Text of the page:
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You already know that severe cold temperatures can kill. That’s why shelter is so high on the list of human’s basic survival needs. We’ve all heard the stories over the years or even had a brush with the cold ourselves.
The danger from the cold starts with frostbite and hypothermia, with frostbite over taking your extremities and even striking any exposed face and ears (in below zero temperatures common across much of the Mid West and Alaska and parts of Canada in the winter months) where either you end up in an emergency room or you simply fall asleep from the cold and die.
Being Equipped For The Cold
Being equipped for the deep cold doesn’t have to cost a lot of money. Under Armor makes compression ColdGear, a thermal underwear top and bottom for physical exertion in cold winter temperatures. Though it seems to be a thin, light weight material, it’s strong. It’s thin size makes it a great addition to any survival kit or pre-packed survival backpack (like a get home bag or bug out bag). You can pack a top and bottom into a small container or even a zippered pocket.
In a survival emergency, in deep cold temperatures, you may be faced with a long hike through either snow or simply along a lonely road. Throw on your coldgear (or already have it on if you predict a day of physical exertion) and you are ready to take on the cold (obviously this is just a base layer, you should still be wearing additional layers on top).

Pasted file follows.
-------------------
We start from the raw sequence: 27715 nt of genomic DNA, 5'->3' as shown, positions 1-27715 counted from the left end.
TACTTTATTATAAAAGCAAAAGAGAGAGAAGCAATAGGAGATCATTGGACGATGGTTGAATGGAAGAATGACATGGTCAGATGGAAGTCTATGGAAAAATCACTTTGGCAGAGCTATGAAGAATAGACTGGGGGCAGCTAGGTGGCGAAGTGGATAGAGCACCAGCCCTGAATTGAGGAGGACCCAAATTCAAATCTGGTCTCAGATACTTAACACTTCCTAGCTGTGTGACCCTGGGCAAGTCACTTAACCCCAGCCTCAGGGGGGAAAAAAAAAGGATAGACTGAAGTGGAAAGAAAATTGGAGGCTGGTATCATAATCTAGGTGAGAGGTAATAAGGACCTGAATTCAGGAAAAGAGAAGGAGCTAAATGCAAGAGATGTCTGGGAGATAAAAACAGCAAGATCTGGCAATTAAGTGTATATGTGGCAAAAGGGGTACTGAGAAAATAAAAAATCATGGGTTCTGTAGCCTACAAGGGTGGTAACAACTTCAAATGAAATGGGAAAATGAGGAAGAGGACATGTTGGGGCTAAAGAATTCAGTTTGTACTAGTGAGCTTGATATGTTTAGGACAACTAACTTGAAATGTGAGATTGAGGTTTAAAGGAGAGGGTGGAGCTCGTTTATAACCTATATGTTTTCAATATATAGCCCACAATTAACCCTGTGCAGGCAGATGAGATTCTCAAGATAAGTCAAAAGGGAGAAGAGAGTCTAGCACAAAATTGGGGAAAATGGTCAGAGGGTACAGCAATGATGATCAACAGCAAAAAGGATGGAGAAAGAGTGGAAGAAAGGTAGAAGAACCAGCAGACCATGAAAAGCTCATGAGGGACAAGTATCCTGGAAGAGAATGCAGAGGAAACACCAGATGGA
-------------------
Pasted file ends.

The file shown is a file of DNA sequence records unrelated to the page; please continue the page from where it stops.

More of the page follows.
2) When worn under your clothing, the non-cotton material in most thermal compression gear (including Under Armour’s ColdGear and other similar products) should wick away sweat from your body caused by exertion (motion and or exercise). This is important because one of the major causes of hypothermia is when sweat freezes underneath our layers of clothing. Material that absorbs up any sweat that you may have will stop the perspiration from freezing, making this kind of material a proven and reliable method for avoiding hypothermia.
Final note: ColdGear can set you back $100 or more, but one outfit (can be easily washed by hand by the way, and without soap, just water) can be worn repeatedly as they are well constructed and very long-lasting.